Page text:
Pumpkin plant characteristics

Edible properties of pumpkin


What are pumpkins?

Pumpkins are the fruits of the gourd (Cucurbita) a creeping plant of the family of the cucurbitaceae, which includes other fruits such as melon (Cucurbita melo), watermelons (Citrullus vulgaris), cucumber (Cucumis sativus) and other wild as the exploding cucumber (Ecballium elaterium)

illustration. cucurbita

Botanical illustrations of the leaf and fruit of a pumpkin

What are pumpkin plants like?

Pumpkin plants are creeping herbs up to 10 m. in length.

Stems hairy, grooved, hollow inside.

Leaves cordate, lobed

Flowers unisexual, up to 10 cm. with the cup attached to the corolla, stamens, the male soldiers in the column.

Pumpkin fruits are pepos. These pepo fruits vary in different shapes and colors according to the different varieties that can reach over 30 kg. The immature fruits are called courgettes.

Which is the biggest pumpkin?

There are world contests of giant pumpkins. They belong to the species Retort principle. The world’s largest pumpkin in this species won a contest in the southern town of Manchester in USA in 2002 and weighed 606 kg)

Giant contest pumpkins

Other oversized pumpkins are used for exhibitions and competition


Origin of pumpkins

Cultivation of pumpkin approximately starts back in the year 5000 BC in different parts of the world. It appears in the territory that now constitutes Mexico, before the emergence of civilization known as the Olmecs, Mayas and Aztecs.

These early cultures settled in the area and based their existence on the cultivation of squash, corn, beans and peppers. We also have archaeological references from the same period in the Yangtze Valley in China in a civilization that crops mainly rice and squash.


Pumpkins can be very different in size or form

Pumpkins in Europe

Spanish settlers were those who learned to cultivate in their contact with the natives and then brought to Spain, where its cultivation spread to other parts of Europe with temperate or warm climate.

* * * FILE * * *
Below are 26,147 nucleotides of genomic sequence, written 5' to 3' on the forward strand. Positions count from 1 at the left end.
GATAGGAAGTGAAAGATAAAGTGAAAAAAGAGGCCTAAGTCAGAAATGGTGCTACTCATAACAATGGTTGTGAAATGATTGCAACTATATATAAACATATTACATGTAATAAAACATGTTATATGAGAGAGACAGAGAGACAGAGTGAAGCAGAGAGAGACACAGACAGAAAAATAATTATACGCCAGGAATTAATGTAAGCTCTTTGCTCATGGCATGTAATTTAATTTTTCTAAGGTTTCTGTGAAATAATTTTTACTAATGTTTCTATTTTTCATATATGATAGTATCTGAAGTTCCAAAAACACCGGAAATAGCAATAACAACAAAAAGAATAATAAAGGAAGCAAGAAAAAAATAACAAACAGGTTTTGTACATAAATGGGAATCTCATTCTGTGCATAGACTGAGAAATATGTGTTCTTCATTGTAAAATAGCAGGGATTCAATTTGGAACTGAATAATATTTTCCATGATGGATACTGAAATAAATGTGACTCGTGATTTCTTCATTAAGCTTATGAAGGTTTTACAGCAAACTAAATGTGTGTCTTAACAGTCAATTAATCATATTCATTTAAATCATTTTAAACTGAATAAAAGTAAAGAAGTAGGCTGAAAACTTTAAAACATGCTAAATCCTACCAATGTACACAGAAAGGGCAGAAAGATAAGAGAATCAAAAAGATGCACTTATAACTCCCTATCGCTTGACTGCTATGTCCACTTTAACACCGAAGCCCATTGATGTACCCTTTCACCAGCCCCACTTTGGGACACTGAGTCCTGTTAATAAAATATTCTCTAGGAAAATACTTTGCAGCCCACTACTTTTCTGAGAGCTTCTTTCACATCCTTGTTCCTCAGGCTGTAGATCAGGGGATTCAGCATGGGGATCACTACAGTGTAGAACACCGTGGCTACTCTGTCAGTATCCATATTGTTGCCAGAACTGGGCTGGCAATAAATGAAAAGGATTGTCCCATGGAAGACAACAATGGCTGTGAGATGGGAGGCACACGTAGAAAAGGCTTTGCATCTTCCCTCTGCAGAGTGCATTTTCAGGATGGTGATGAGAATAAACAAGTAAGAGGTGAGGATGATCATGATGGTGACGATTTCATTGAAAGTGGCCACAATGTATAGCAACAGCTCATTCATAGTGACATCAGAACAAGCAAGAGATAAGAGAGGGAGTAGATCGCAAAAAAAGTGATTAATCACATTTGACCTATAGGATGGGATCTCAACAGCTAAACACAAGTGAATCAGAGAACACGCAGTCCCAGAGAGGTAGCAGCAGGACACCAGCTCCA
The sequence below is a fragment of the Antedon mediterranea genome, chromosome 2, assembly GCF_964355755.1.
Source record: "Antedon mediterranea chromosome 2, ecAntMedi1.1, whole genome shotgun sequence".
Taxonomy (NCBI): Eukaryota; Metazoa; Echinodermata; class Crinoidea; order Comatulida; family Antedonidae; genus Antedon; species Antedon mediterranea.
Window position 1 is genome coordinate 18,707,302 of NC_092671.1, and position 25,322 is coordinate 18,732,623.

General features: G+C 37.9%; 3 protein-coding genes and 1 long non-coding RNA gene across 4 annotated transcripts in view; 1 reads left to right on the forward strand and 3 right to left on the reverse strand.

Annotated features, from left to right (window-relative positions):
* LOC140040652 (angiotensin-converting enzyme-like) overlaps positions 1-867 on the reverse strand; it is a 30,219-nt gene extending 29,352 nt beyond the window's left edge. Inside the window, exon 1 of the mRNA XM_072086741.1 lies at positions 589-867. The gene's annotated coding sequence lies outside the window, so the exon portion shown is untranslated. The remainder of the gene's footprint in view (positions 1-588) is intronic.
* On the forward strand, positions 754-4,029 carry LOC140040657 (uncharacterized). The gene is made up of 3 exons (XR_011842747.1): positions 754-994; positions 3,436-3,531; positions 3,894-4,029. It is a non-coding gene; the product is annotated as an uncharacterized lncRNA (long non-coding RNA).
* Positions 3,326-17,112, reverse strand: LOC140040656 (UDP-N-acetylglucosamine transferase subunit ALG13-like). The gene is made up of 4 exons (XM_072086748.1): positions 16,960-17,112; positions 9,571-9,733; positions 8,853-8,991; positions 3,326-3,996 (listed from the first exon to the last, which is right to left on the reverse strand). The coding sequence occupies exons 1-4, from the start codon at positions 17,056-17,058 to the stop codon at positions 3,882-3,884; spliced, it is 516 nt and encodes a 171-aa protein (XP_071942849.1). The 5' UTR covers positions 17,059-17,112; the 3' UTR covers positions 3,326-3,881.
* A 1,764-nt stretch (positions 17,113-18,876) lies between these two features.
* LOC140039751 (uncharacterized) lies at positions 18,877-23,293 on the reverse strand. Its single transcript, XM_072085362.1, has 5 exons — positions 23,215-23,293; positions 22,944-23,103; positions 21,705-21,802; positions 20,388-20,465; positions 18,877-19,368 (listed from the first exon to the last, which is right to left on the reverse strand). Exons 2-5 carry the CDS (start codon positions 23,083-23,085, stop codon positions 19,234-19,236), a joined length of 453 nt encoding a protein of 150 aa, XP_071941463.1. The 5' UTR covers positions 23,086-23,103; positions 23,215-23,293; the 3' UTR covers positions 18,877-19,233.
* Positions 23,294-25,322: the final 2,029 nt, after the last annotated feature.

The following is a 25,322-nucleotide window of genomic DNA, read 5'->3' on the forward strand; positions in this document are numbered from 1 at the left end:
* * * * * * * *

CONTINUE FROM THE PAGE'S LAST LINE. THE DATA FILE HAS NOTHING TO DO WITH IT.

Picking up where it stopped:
There are smaller varieties, mainly devoted to the cultivation of squash, which can be grown anywhere in the world since withstand any climate.

In addition to food, in the excavations of prehistoric remains have been found spoons or containers made with pumpkin peel. Gourds have been used to carry out some old musical instruments. For example, prehistoric sites have been found in India 4500 years ago in which bells are made with pumpkins empty inside which were placed dry seeds.

Pumkins for contests

Some pumpkins are cultivated because of their extraordinary forms

Pumpkins in the culture of many places

Gourd is part of the traditional folklore of many people. Thus we have the Halloween pumpkins which fruit is the material for faces that are illuminated by placing lighted candles inside, forming what is known as “Halloween lanterns.” (Almost all U.S. production is intended for the manufacture of this type of lantern)

A wine-saving pumpkin was one of the elements that formed part of the team of the pilgrims on the Camino de Santiago.

In Haiti, in 1800, these fruits were declared the official currency of the country. Subsequently “gourde” was the name given to the currency of this country and this word comes from the English word “gourd” meaning pumpkin.

Pumpkins crust to make musical instruments

Pumpkin crust has been used as the raw material to make musical instruments in many places. For example:

  • In traditional Chinese music, pumpkin was one of the first materials used in the manufacture of instruments

  • The “carimba” is an Nicaraguan and Costa Rican instrument which resonance box consists of a pumpkin.
  • The original banjo, which was imported from Africa to the U.S. by African slaves, was based on a pumpkin.

  • The first maracas were made by tying a stick to this fruit, inside which were placed plant seeds. In reality, those derived from rattles and primitive made with the same method.

* Related information:

– Summer squah cultivation

– Pumpkin cultivation

punto rojo More information on pumpkin.

This article was endorsed by Julián Masats - Technical agricultural engineer specialized in horticulture and gardening.
Written by Editorial Botanical-online team in charge of content writing

22 April, 2019

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